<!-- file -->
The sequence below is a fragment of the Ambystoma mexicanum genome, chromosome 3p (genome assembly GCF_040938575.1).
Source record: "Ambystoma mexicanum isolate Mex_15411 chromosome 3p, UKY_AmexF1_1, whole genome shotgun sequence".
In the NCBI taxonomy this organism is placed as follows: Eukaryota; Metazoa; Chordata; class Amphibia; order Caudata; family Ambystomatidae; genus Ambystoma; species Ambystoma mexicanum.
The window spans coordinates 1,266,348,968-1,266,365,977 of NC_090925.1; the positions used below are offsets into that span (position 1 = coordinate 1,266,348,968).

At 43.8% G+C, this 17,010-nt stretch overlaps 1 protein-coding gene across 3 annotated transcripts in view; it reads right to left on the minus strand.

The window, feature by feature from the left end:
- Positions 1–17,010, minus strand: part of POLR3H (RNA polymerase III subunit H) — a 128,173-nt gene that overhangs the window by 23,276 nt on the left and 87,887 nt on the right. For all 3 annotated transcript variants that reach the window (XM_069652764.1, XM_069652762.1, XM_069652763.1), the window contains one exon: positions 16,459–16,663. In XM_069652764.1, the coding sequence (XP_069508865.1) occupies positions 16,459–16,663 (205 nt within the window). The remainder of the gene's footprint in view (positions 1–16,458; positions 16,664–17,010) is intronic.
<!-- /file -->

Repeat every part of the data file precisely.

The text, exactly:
The sequence below is a fragment of the Ambystoma mexicanum genome, chromosome 3p (genome assembly GCF_040938575.1).
Source record: "Ambystoma mexicanum isolate Mex_15411 chromosome 3p, UKY_AmexF1_1, whole genome shotgun sequence".
In the NCBI taxonomy this organism is placed as follows: Eukaryota; Metazoa; Chordata; class Amphibia; order Caudata; family Ambystomatidae; genus Ambystoma; species Ambystoma mexicanum.
The window spans coordinates 1,266,348,968-1,266,365,977 of NC_090925.1; the positions used below are offsets into that span (position 1 = coordinate 1,266,348,968).

At 43.8% G+C, this 17,010-nt stretch overlaps 1 protein-coding gene across 3 annotated transcripts in view; it reads right to left on the minus strand.

The window, feature by feature from the left end:
- Positions 1–17,010, minus strand: part of POLR3H (RNA polymerase III subunit H) — a 128,173-nt gene that overhangs the window by 23,276 nt on the left and 87,887 nt on the right. For all 3 annotated transcript variants that reach the window (XM_069652764.1, XM_069652762.1, XM_069652763.1), the window contains one exon: positions 16,459–16,663. In XM_069652764.1, the coding sequence (XP_069508865.1) occupies positions 16,459–16,663 (205 nt within the window). The remainder of the gene's footprint in view (positions 1–16,458; positions 16,664–17,010) is intronic.